Many environmental management issues in industry are closely related to energy use and therefore are also covered in the book from the perspective of performance management. This approach is based on the fact that the environmental impacts of industrial operations are the consequences of energy use and the processing of raw materials. Hence, improving the efficiency of energy and raw material use, followed by waste avoidance and minimization, are the logical first steps and most cost effective means of environmental management.
Successful EEMS must provide a framework not only for managing companies' energy and environmental affairs, but also for enabling and stimulating continuous learning, creation and management of knowledge, which is the key asset in maintaining a company's competitiveness. Companies that can learn and manage their knowledge effectively are the foundations of the knowledge economy.
The focus on people and performance management of existing plants is the guiding principle for establishing the scope, depth and style of presentation in this book. Therefore, in its scope, the book will cover the management aspects of energy and environmental performance improvement in Part I and the technical aspects in Part II.
Regarding the depth of considerations, the book does not develop detailed principles and theories, but rather stresses the application of these theories to specific performance improvement solutions. If we consider the required knowledge level related to an application context (Fig. 1), then the book aims at providing support to practitioners in the field involved with developing and implementing solutions for industrial energy and environmental management problems. However, anybody who has completed a basic management or engineering course will also find this book to be a useful guide in resolving practical operational efficiency improvement problems.
We have resisted the temptation to make the book an energy management encyclopedia. Therefore, a number of relevant subjects (lighting, heating, degree days, industrial water systems, drying process, environmental abatement technologies) are deliberately omitted, but references are given to other books where these subjects are well covered. Our aim is to focus on the management aspects and technical issues which are more specific to an industrial environment.
In its structure, the book acknowledges the fact that energy and environmental management are highly interdisciplinary subjects; hence few people will attempt to read it from cover to cover with the same level of interest and attention. Therefore, it consists of three parts and some modules that can be studied independently.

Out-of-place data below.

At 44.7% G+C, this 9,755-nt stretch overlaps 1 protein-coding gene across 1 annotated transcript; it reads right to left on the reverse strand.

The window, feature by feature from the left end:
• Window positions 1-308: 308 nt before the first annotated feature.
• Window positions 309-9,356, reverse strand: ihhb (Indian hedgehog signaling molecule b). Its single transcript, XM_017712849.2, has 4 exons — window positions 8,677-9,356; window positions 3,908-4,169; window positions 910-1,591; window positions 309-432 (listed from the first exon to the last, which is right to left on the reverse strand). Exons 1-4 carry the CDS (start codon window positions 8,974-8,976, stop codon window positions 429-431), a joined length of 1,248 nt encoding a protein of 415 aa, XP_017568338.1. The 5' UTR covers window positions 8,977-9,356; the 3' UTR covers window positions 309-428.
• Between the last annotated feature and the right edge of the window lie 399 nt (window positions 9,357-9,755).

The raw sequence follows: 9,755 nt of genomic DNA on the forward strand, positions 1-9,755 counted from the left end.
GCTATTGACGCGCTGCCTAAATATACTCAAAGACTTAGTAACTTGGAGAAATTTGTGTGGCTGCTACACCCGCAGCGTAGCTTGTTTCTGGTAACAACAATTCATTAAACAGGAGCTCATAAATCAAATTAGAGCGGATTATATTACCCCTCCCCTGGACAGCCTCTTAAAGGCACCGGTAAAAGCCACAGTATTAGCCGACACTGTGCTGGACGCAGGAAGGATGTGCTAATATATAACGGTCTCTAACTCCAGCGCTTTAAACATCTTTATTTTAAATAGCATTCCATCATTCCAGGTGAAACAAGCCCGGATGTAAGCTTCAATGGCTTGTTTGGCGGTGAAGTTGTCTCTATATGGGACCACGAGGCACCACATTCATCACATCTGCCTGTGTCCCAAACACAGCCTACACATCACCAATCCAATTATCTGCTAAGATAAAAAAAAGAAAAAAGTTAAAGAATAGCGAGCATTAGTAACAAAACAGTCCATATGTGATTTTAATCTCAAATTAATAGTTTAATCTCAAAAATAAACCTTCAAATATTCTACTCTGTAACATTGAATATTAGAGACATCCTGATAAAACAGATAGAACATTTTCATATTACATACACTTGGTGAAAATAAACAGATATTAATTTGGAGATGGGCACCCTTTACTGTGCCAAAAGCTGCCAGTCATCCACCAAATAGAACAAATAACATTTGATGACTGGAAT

The book starts with the introduction of a framework for energy and environmental management in industry. It is followed by Part I which explains the context and concept of energy and environmental management, focusing on practical methods for performance assessment, evaluation and improvement at industrial plants. It also recognizes the need for an adequate understanding of the production processes which are the main users of resources in a company. It follows a systematic approach to identify the significant internal and external interactions and key factors affecting performance within a company. It emphasizes the importance of and gives guidance for dealing with people, i.e., management aspects, as a prerequisite for lasting energy and environmental performance improvement and it proceeds with practical guidelines on how to introduce energy and environmental management systems in an industrial environment. Part I is concluded by a proposal for an integrated performance management approach that can be easily built onto an EEMS when established and operational.
Part II deals with the technical aspects of industrial energy and environmental performance management, starting with a definition of industrial energy systems. This is followed by the analysis of five industrial energy systems: (1) Industrial Steam System, (2) Electrical Energy System, (3) Compressed Air System, (4) Refrigeration System and (5) Industrial Cogeneration. Industrial cogeneration as a system differs from the classical understanding of Industrial Energy Systems. Today, the trend of using cogeneration in industry, as a means of improving the overall performance of energy use, is very significant and for that reason it is considered separately. Each chapter contains a section on the environmental impacts of the considered industrial energy system.
Part III is a special feature of this book. It includes a 'TOOLBOX' and a set of software to be found on the accompanying website at www.wiley.com/go/morvayindustrial. It contains many useful 'tools' for the implementation of energy and environmental management programs. These 'tools' are: data on materials' and fuels' properties, analytical methods, definitions, procedures, questionnaires and software that support the practical application of the methods elaborated in the first two parts of the book. The software we have developed and used during our consulting practice facilitates the calculations and problem solving for specific solutions for energy and environmental performance improvement, financial evaluation and performance monitoring. It will help readers to understand the relevant topics and assess their own industrial energy systems. The context of why, when and how to use the tools and software is provided consistently throughout the book but, again, a knowledgeable reader should be able to use the tools directly without referring to the book. The TOOLBOX also contains definitions of terms or basic explanations of the subjects that are used in the book but which could divert the reader's attention if explained in the main text.
This book embodies our philosophies and consulting experience in developing and applying energy and environmental management solutions for performance improvement in industrial plants. As with our endeavors in training and implementing specific solutions, where we have also learned from the very people we have trained or assisted, we welcome comments and suggestions, in this case from our readers.
In closing, we express our appreciation to Luka Lugaric and Aleksandar Vukojevic who have edited the text and illustrations and have made the software more user friendly.
Was this article helpful?